The Bridge

Calle en AntiguaThe transition place from our work to the return home is Antigua again this year.  It is a beautiful city. There is not much “rest” but rather, a change of environment. There are many historical and beautiful sites to see.  It is a place to soak in the culture…to breath in the music and the art…to learn from what others are doing.  There are many volunteers in Antigua who are teaching the children and learning spanish.  If you talk with anyone on the street you will meet one of these volunteers.

I visited two special places in the last 2 days  The Moore Pediatric Surgery Center in Guatemala City and God’s Child Project in Antigua.  Both of these centers of hope were established by people who were stirred by a need and decided to act.  The two things I noticed about these projects that made me take interest:
1.  They listened to, respected and engaged the Guatemalan people in the project.  The murals on the walls of the Moore Pediatric Surgery Center are the result of 15 Guatemalan artists collaborating and painting to create a beautiful place for children when they come for surgery.

The mural at God’s Child Project. It was created by Freddy E. De Leon Cruz. Febrero del 2000.

The murals at God’s Child Project were also created by Guatemalan artists.

A view into the outdoor chapel at God’s Child Project. The chapel’s stone door is completely open…never closed. A sacred space for all to enjoy.

2.  Both projects engaged others in a way that allowed something amazing to emerge.  In each of these special places there were small tiles with names or a statement that provided a little history of who or what contributed to a certain room or area being established.  It was not done with a “look what I did” feel to it…it seemed more to be saying, “I’m honored to be a part of this vision”.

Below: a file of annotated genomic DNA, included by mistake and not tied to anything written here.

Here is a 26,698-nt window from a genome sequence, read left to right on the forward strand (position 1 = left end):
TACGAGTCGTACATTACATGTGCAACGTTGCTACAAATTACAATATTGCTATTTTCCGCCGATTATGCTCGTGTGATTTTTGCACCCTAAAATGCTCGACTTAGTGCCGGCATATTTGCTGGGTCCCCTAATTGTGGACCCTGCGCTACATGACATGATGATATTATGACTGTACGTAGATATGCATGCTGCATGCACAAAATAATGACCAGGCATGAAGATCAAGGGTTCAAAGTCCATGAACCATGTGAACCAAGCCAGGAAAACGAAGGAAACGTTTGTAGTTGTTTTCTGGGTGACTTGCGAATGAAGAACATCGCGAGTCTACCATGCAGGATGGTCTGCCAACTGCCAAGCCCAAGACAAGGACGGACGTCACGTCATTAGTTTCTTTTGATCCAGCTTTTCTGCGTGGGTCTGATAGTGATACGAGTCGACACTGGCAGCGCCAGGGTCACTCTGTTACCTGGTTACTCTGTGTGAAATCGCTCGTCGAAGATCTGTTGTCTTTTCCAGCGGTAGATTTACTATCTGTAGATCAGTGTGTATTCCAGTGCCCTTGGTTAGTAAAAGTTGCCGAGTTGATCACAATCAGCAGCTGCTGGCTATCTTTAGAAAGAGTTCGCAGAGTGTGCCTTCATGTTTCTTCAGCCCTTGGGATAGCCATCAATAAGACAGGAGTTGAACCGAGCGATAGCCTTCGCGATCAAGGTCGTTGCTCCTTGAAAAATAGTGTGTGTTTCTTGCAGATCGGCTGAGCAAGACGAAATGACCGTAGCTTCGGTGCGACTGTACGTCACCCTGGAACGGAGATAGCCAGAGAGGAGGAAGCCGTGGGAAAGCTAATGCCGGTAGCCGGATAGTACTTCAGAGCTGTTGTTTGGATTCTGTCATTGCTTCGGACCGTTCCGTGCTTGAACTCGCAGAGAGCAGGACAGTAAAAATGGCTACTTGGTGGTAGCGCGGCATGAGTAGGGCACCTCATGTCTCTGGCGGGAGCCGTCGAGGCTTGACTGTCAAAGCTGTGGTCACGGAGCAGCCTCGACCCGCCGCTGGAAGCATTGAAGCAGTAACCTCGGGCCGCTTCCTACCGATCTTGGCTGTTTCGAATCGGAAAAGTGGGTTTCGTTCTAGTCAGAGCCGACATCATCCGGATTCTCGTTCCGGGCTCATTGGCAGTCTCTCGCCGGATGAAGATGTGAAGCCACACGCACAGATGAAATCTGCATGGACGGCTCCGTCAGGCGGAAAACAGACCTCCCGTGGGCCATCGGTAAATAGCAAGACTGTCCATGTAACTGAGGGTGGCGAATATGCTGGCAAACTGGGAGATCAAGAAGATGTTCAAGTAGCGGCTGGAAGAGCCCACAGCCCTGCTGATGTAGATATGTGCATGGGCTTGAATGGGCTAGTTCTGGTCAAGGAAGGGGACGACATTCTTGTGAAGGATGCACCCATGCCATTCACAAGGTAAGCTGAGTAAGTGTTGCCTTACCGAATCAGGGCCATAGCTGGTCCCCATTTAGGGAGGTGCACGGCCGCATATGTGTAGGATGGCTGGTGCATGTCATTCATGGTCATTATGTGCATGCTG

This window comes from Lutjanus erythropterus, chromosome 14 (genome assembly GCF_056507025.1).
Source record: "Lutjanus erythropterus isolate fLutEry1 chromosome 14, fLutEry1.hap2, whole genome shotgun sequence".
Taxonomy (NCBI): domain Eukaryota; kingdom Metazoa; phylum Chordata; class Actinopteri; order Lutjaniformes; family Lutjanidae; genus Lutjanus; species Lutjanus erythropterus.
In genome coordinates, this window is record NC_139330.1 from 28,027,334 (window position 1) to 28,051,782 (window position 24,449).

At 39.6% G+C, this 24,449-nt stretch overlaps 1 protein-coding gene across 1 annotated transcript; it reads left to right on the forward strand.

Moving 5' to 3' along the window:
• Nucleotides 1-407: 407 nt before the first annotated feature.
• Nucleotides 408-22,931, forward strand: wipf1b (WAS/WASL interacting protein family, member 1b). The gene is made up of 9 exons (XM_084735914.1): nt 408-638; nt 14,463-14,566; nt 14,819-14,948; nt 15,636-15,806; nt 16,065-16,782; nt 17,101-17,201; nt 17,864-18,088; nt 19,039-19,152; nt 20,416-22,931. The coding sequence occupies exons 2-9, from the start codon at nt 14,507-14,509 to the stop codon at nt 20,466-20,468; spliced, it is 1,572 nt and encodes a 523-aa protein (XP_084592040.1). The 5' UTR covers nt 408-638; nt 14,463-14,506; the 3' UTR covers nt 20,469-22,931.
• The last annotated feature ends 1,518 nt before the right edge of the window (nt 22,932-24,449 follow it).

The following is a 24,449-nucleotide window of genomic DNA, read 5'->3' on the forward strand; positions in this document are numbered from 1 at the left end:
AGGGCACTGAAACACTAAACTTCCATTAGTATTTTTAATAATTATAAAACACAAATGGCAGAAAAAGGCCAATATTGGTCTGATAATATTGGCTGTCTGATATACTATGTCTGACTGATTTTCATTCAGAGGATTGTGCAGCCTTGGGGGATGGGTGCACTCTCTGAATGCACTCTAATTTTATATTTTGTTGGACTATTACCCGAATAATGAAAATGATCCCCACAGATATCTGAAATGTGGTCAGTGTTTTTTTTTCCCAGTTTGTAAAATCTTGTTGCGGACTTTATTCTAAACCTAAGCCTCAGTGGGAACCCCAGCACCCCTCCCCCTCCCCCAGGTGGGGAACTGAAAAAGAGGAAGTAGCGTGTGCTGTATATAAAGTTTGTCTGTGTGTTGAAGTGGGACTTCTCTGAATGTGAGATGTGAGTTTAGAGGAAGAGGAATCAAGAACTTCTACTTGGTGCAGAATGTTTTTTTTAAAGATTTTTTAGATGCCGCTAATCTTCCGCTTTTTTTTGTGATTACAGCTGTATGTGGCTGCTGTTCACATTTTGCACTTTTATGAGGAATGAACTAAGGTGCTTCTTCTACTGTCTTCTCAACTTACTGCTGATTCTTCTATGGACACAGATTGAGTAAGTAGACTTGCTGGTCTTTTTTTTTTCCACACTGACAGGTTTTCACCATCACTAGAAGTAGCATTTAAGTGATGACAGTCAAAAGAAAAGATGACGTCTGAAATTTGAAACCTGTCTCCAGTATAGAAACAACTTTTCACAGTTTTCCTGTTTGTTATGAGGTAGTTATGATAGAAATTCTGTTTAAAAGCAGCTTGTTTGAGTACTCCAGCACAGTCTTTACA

When I walked onto our church campus in Franklin, Tennessee Sunday morning I was greeted by a church family that I love.  I took off my coat and put on my robe.  I placed a stole from Guatemala around my neck. It has many colors, including purple, because it is the season of Lent.  The robe reminds me to set aside “me” and allow God to use me this morning.  The stole reminds me that I am here to serve.  Many people asked about our mission experience.  The prayer team had taken the journey with us in spirit.  The congregation took the journey with us in provision, in sponsoring of children and in prayer.  It is humbling to be a part of a community of faith that is willing to follow wherever God leads.

There was no anxiety when I got on the flight to come home.  There was no concern of leaving behind too much undone.  I only sensed peace.  The peace that surpasses all understanding. (Philippians 4: 6-7). The peace that says, “this is no longer a project or an event. This is life and the bridge between here and there is open.  Come and go with peace.” Let it be.

The palacia decorated for Lent in Antiqua

Honoring the Voice Inside

Julia has served as our Translator for this trip. She has been our “voice” with the local people. She has served with much grace and love. Here she assists Hania, the Principal, in making her final speech to the team on Wednesday morning.